John Singer Sargent: A Portrait in Paintings

John Singer Sargent was one of the most celebrated painters of his generation, perhaps best known for his portraiture, for which he received both commercial and critical acclaim, but also provoked controversy at times. The paintings that depict Sargent’s fellow artists and his friends are the subject of an exciting new exhibition at the National Portrait Gallery, opening 12 February 2015. Since 1998 Yale have published a series of books that record the complete paintings of Sargent, with the penultimate volume released in 2014. Each book features full colour images accompanied by provenance and exhibition history, as well as previously unpublished material. Richard Ormond, Sargent’s great nephew, is both curator of the NPG show and co-author of Yale’s John Singer Sargent Catalogue Raisonné project.

John Singer Sargent - The Complete PaintingsSome highlights from The Complete Paintings

The first volume of the catalogue raisonné follows the early career of Sargent, cataloguing the portraits that the artist produced from 1874 to 1887, whilst he travelled between Paris, England and America. It was during this period that Sargent painted one of his most famous works, exhibited under the title Madame X. The portrait of Madame Gautreau shocked its French audience when initially shown at the Salon of 1884, but is now heralded as a prime example of decadent modernism.

Between 1889 and 1900 Sargent produced over 150 portraits and portrait sketches that can be found in Volume 2 of The Complete Paintings. By the end of this short period Sargent was being well received commercially and critically both sides of the Atlantic. The French sculptor Auguste Rodin went as far to call him the ‘van Dyck of our times’. This volume places Sargent within the wider context of the portraiture genre, comparing his work to those produced by his contemporaries and the greats, echoing the comments of Rodin.

The final volume on portraiture follows the work produced by Sargent up until his death in 1925. After developing an interest in other genres – covered in subsequent volumes – Sargent announced that he was giving up portrait painting, though he continued to paint members of his family and friends. He also made exceptions for well-known sitters including J. D. Rockerfeller in 1917. Sargent also produced portraits as charcoal sketches, which were more time efficient and could be completed in a single sitting.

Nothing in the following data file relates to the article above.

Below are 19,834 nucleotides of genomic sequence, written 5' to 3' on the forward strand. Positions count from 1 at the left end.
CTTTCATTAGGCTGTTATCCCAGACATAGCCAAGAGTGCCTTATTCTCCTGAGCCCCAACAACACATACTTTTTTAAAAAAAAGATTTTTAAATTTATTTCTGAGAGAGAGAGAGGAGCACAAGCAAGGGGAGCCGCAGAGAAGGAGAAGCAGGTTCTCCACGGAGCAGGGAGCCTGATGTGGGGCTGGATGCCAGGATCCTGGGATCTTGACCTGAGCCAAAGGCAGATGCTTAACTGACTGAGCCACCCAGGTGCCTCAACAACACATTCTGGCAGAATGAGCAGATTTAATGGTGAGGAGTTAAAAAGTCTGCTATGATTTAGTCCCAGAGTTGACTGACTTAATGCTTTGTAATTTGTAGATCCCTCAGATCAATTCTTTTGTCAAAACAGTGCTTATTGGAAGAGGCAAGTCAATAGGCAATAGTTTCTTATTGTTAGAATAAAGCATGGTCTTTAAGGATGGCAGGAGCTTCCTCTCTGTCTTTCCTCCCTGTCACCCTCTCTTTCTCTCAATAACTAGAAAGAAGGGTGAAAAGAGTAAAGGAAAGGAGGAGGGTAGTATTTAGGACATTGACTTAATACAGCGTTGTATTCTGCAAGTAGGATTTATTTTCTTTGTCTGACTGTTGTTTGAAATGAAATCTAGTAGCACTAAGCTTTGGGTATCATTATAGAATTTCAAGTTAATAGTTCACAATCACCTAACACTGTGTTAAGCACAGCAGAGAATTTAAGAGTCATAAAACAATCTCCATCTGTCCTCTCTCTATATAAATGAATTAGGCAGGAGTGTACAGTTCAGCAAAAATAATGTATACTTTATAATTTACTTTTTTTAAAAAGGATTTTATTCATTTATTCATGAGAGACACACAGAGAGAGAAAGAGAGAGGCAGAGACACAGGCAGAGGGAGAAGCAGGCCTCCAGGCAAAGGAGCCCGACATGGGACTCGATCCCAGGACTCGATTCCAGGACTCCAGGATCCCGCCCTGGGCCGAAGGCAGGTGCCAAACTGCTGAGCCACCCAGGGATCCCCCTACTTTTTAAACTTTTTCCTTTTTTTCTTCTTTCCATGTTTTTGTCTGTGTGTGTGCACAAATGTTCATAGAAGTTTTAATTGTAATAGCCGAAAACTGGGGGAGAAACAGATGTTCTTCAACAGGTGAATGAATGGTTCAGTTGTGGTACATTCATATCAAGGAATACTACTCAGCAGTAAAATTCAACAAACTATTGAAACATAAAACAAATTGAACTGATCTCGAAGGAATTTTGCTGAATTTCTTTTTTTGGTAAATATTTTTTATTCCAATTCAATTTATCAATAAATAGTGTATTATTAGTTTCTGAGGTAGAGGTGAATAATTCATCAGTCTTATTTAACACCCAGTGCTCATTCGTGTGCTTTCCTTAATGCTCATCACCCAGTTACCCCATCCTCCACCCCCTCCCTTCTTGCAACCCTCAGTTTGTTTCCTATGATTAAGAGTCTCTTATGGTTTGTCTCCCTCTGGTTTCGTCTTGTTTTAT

Between 1874 and 1882 Sargent produced over 200 landscapes, architectural studies, seascapes and Old Master studies. During this period immense variety can be seen in the work of Sargent. The artist made summer trips to Brittany, Capri, Spain, Venice and Switzerland, whilst producing work both in the studio and en plein air in the manner of the French Impressionists.

 

Sargent continued to work in close parallel with the Impressionists between 1883 and 1899, a period in which his portraiture enjoyed much success. Volume 5 includes previously unpublished correspondence between the artist and Claude Monet. In 1887 Sargent exhibited the piece Carnation, Lily, Lily, Rose (Tate), at the Royal Academy to much acclaim. The artist continued to travel during this period, this time to the eastern Mediterranean and North Africa where he sought inspiration for his mural commission at the Boston Public Library.

As with many artists who came before and after, Venice proved to be an important focal point in Sargent’s oeuvre. He travelled to the city frequently between 1898 and 1913, depicting the magnificent Renaissance and Baroque architecture as well as daily Venetian life. Sargent’s rendering of the Italian light and his working technique demonstrate the long lasting impact that his friendship with Monet had on his art.

In 1906 Sargent exhibited his first landscape painting at the Royal Academy, The Mountains of Moab. During this period Sargent spent his summers in the Alps producing oil painting and watercolours of the surrounding landscape, brought to vivid life through light and colour. The work from this period also demonstrates considerable influence from Renaissance and Mannerist artists, who he was undoubtedly exposed to during his trips to Venice and Spain.

Volume 9 of the catalogue raisonné, to be published in Spring 2016, will cover Sargent’s years as an official War Artist, including the remarkable studies made after his visit to the battlefields in preparation for his great work Gassed (IWM).

Explore Yale’s full range of Sargent titles here.

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